April 26, 2012 // 0 Comments

by TERRY KONKLE President, Rockford Area Historical Society Let’s begin this week with an answer to a trivia question that I asked two weeks ago. The most recent Rockford High School sport to win a state championship was girls volleyball. The Rams squad won the state title on Saturday, Nov. 19, 2011. This was the first time in our school history that girls volleyball accomplished the feat. I will ask another trivia question later in this column. Last week I mentioned some changes that had occurred on the north side of East Bridge Street since the time I lived there with my family in the early 1960s. This week we move across the street to the south side and the Krause Memorial Library. Many people know of the building as it looks today, but in 1960 it was different. It was smaller, with the main entrance facing Bridge Street. The entrance is still there but not used because the expanded building has a new entrance location on an angle at the corner of Bridge and Monroe. A postcard of the original library shows the building and surrounding area as I remember it in 1960, and I have been told that the location had not changed much since the library was built for the people of Rockford in 1936 by G. A. Krause in honor of his wife and daughter. A closer look at the postcard shows a house in the left background. It is facing Bridge Street but is gone now. It was torn down along with the house east of it when the Rockford United Methodist Church expanded a few years ago. How about the statue of the Union soldier? That monument was moved when the library expanded and now has a new home by the Community Cabin on Monroe Street next to Rum Creek. The tree to the right of the monument is gone. About the time we moved here, Rockford Library hired a lady to serve as an assistant librarian. Later, she became the head librarian, and I can vividly recall seeing her walking to work early in the day and then back to her home on Dayton Street after her hours were over. She made the library a “great place,” where […]


April 19, 2012 // 0 Comments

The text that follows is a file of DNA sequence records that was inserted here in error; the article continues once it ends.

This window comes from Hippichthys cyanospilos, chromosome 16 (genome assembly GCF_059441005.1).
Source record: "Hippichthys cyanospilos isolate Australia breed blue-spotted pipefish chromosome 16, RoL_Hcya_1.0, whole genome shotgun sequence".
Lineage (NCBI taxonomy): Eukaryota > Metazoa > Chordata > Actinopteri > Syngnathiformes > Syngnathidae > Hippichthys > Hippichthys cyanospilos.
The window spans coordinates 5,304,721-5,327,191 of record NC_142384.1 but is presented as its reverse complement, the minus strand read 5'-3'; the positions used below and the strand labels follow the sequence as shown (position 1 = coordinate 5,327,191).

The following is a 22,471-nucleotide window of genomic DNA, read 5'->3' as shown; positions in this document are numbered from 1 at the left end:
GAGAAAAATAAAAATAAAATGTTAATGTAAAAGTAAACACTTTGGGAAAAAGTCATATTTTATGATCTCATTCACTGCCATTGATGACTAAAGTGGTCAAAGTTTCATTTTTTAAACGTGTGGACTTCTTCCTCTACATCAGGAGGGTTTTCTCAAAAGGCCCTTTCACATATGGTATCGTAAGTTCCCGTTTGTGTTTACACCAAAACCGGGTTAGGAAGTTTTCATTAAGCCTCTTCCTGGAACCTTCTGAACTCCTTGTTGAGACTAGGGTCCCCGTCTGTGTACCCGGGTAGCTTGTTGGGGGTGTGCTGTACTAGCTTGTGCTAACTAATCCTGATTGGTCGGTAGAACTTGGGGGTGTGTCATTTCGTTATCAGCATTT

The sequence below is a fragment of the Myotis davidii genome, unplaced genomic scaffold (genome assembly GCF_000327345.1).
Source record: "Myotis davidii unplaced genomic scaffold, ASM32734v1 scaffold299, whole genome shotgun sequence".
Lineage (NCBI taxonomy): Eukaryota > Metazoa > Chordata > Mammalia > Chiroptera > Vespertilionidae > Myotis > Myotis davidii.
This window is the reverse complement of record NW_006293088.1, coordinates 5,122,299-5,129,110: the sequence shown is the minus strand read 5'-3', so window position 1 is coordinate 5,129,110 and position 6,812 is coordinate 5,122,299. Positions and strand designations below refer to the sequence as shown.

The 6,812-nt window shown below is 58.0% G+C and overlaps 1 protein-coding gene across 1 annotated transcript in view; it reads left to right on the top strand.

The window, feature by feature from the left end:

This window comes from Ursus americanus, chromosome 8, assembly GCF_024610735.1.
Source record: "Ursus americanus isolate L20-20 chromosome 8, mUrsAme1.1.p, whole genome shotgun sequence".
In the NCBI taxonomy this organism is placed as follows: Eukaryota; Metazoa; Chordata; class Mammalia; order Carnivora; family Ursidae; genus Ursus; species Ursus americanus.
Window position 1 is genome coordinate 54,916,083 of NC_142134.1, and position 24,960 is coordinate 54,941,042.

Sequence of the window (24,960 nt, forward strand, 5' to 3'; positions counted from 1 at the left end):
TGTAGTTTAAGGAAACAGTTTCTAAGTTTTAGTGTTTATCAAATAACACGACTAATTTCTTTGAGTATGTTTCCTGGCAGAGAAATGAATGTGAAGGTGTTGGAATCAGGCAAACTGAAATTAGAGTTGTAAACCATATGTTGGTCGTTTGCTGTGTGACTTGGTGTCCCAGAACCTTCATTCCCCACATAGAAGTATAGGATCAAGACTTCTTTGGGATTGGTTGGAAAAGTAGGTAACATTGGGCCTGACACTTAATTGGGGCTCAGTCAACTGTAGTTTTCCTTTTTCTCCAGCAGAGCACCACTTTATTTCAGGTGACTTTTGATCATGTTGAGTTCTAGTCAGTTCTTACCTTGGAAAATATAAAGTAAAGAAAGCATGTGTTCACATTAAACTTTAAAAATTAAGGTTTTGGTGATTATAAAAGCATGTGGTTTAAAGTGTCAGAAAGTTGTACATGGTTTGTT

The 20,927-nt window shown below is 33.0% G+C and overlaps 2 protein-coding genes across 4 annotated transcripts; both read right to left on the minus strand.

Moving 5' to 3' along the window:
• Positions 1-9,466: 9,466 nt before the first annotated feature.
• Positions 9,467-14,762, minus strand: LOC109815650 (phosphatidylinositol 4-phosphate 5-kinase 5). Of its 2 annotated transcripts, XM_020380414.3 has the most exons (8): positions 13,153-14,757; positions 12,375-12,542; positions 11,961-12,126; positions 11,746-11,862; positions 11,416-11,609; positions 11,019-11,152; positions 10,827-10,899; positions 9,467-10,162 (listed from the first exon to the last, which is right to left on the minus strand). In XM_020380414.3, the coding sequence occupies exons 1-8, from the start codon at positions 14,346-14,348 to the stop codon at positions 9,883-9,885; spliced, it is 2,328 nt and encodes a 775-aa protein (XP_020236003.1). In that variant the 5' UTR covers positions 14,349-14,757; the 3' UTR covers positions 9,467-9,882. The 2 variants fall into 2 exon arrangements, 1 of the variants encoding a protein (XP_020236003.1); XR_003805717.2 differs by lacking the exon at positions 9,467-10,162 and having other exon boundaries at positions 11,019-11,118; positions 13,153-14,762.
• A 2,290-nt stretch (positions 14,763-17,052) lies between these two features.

by TERRY KONKLE President, Rockford Area Historical Society When my wife and I came to Rockford in the summer of 1960, we needed a place to live. I had signed a contract to teach and coach at Rockford High School starting in September and was working as a driver for The Camera Shop in Grand Rapids during the summer. One of my delivery stops was Langridge Drugs in downtown Rockford, so I would drive different streets each day looking for a house to rent. My wife and two-month-old son would sometimes ride with me, and one Friday we spotted a “For Rent” sign on the porch pillar of a house on the northwest  corner of Bridge and Fremont streets. The next day (Saturday) we returned to town and went to the house to inquire about renting. Dallas and Myrna Harger lived there, and we found out that the actual house for rent was located at 145 East Bridge Street  across from the library. At that time, the Hargers owned most of the houses in that block. Early in our conversation that day, I learned that Mrs. Harger was the librarian at Rockford High School and that I would be working with her. I never dreamed that she and her husband would become our friends, and that Myrna would be a tremendous, accurate source on Rockford history. We rented the house, which had three rooms on the main floor and three more on the upstairs level. There was also an unfinished basement with three rooms, where some things could be stored. Before we left town that day, Mrs. Harger made a comment that went something like this: “Rockford is a nice area with lots of good people. We are a growing community so if you stay around awhile, you will see a lot of changes.” She was, of course, correct about the changes, and over the next few columns, I will discuss some of them. My wife and I have been here 52 years, but I know of others who have been in this community longer than that. I encourage readers to contact me with some of the changes they have seen. Both of the Hargers have passed away now, and I think we all realize […]